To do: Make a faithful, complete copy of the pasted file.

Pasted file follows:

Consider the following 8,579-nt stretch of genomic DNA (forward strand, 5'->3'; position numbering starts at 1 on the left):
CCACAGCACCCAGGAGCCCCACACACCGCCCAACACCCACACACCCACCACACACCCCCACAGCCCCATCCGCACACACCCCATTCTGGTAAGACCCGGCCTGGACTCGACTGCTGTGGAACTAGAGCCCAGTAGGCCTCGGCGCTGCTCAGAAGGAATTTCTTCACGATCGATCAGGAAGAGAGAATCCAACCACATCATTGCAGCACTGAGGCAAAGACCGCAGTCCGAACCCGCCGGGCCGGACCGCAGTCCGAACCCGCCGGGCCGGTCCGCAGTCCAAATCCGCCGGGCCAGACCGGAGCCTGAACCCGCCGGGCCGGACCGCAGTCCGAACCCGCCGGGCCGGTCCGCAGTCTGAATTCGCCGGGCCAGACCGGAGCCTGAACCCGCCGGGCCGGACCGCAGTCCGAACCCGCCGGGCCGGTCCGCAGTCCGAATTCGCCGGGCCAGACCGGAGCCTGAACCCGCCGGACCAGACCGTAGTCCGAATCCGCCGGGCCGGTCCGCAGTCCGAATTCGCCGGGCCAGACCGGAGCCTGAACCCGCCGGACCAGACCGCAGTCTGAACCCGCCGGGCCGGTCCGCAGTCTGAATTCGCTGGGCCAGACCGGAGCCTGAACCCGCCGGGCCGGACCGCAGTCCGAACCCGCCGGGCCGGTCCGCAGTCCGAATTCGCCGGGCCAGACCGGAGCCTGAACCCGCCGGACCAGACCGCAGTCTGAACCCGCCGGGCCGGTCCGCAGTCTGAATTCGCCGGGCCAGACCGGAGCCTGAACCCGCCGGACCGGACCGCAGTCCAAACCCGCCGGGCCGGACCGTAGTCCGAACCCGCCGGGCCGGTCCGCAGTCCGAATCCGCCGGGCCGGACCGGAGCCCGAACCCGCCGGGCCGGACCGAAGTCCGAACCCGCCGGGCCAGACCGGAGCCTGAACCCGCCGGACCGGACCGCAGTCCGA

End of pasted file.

Consider the following 8,579-nt stretch of genomic DNA (forward strand, 5'->3'; position numbering starts at 1 on the left):
CCACAGCACCCAGGAGCCCCACACACCGCCCAACACCCACACACCCACCACACACCCCCACAGCCCCATCCGCACACACCCCATTCTGGTAAGACCCGGCCTGGACTCGACTGCTGTGGAACTAGAGCCCAGTAGGCCTCGGCGCTGCTCAGAAGGAATTTCTTCACGATCGATCAGGAAGAGAGAATCCAACCACATCATTGCAGCACTGAGGCAAAGACCGCAGTCCGAACCCGCCGGGCCGGACCGCAGTCCGAACCCGCCGGGCCGGTCCGCAGTCCAAATCCGCCGGGCCAGACCGGAGCCTGAACCCGCCGGGCCGGACCGCAGTCCGAACCCGCCGGGCCGGTCCGCAGTCTGAATTCGCCGGGCCAGACCGGAGCCTGAACCCGCCGGGCCGGACCGCAGTCCGAACCCGCCGGGCCGGTCCGCAGTCCGAATTCGCCGGGCCAGACCGGAGCCTGAACCCGCCGGACCAGACCGTAGTCCGAATCCGCCGGGCCGGTCCGCAGTCCGAATTCGCCGGGCCAGACCGGAGCCTGAACCCGCCGGACCAGACCGCAGTCTGAACCCGCCGGGCCGGTCCGCAGTCTGAATTCGCTGGGCCAGACCGGAGCCTGAACCCGCCGGGCCGGACCGCAGTCCGAACCCGCCGGGCCGGTCCGCAGTCCGAATTCGCCGGGCCAGACCGGAGCCTGAACCCGCCGGACCAGACCGCAGTCTGAACCCGCCGGGCCGGTCCGCAGTCTGAATTCGCCGGGCCAGACCGGAGCCTGAACCCGCCGGACCGGACCGCAGTCCAAACCCGCCGGGCCGGACCGTAGTCCGAACCCGCCGGGCCGGTCCGCAGTCCGAATCCGCCGGGCCGGACCGGAGCCCGAACCCGCCGGGCCGGACCGAAGTCCGAACCCGCCGGGCCAGACCGGAGCCTGAACCCGCCGGACCGGACCGCAGTCCGA